“Accountants can crunch the numbers to say what’s a payment plan look like for the children who are buying into the farming or ranching operation that still provides that revenue stream to the parents,” he says. “And recognizing what are the retirement costs involved for them? Lots of times the parents have until then lived on the home quarter, so what does it look like if they moved into town?
“Now, they may require an accommodation. What are their monthly expenses?
“I think that’s the kind of thing that can help to say this is the number that provides them with a comfortable retirement, and, at the same time, doesn’t break the bank for the children. There is definitely opportunities for a win-win in that.”
But each situation and operation is different, acknowledges Scholly, and it is part of his job to help families get a plan down on paper which meets all legal requirements and works fairly for everyone involved as much as possible.
“We want to make sure things are properly documented, and so that way we are minimizing the concerns Revenue Canada could have,” Scholly explains. “We want to make sure everything is done correctly that way, and as well we’d like to address the personal succession within the business succession— people’s wills and those kinds of documents. We want to make sure those two things dovetail, and minimize risk where possible.
“So is this going to work legally? Yes, we want to address that. But we also want to address the side of things where we ask: Is anything here going to impact family harmony?”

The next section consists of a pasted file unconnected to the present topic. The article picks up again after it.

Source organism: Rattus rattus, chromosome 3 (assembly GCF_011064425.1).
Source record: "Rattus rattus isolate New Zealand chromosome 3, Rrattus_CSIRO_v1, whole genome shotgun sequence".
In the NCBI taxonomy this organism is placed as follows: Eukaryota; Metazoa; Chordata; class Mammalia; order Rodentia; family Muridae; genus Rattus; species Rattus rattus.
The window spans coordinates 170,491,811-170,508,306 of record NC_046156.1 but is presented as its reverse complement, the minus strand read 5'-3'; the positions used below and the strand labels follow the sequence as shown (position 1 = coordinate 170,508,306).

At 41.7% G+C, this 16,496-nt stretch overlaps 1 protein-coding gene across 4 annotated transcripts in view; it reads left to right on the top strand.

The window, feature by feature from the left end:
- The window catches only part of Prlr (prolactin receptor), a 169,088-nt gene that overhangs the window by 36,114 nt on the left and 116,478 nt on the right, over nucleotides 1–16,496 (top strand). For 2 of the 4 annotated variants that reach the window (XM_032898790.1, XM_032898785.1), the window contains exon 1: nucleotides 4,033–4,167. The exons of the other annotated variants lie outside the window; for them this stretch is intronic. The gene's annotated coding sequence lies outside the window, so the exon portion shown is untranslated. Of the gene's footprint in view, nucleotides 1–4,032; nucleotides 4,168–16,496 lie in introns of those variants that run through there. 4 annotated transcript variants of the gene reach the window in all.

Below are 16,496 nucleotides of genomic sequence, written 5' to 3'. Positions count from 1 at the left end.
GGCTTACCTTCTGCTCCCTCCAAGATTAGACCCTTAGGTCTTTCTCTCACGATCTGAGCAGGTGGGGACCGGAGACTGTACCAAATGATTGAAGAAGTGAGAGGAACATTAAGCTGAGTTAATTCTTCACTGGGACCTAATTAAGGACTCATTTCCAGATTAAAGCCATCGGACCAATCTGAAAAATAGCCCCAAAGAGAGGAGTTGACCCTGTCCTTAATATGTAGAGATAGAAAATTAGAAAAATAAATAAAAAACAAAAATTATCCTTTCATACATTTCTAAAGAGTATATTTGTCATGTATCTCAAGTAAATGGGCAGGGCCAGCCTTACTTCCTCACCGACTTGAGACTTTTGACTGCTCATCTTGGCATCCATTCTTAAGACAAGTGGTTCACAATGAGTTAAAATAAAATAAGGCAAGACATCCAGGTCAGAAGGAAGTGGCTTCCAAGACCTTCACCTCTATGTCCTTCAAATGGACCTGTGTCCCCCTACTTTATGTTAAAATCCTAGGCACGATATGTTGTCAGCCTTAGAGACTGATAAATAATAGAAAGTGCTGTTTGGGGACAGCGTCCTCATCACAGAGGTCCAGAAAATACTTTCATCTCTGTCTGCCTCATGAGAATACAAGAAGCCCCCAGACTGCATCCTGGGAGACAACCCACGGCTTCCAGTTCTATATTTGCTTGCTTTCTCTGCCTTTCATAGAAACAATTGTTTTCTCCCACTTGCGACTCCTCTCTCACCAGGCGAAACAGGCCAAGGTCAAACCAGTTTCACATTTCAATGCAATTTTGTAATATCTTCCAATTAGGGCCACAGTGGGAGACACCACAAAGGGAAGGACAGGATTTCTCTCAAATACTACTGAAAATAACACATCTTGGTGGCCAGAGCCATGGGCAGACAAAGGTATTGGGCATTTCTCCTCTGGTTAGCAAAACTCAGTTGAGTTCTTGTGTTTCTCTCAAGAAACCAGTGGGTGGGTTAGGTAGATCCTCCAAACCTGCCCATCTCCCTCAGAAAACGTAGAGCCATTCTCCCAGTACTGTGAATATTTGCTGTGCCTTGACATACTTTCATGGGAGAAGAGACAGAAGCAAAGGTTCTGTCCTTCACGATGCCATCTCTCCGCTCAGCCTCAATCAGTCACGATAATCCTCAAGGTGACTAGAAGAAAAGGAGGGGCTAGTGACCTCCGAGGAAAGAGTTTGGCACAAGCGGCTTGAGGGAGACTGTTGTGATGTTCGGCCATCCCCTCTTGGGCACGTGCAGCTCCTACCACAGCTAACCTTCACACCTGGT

Mogdan says succession planning can be complex and sometimes a visit to a lawyer can be the first step toward addressing that complexity. And for his firm, Stringam LLP, they even try to make it even easier by holding yearly farm succession planning seminars in smaller centres around Lethbridge every February to really take the firm to the farm.
“Really what we hope is we are showing people there are solutions out there, and it’s not really a painful process or anything like that,” he says.
“When you are guided by professionals who have been around this thing for awhile, we can have those discussions and facilitate those talks with family members and get a place a plan that’s right for you.
“We want to help create success and peace in the family. At the end of the day, that’s really what succession planning is about.”
It also helps to work with experienced firms like his at Pritchard & Co., says Scholly; firms that understand the needs and priorities of local farm families.
“Some people have explained it like the land is the land, and the families who are running those operations are the stewards of that land, and no one really owns that land,” Scholly says.
“So the land will just continue from generation to generation to generation, but the ones who are living and working on the land— those are the ones who will have the opportunity to earn an income and maintain a way of life.”
For more information on Stringam’s upcoming farm succession planning seminars visit stringam.ca. For more information on Pritchard & Co’s farm succession planning team visit their website at pritchardandcompany.ca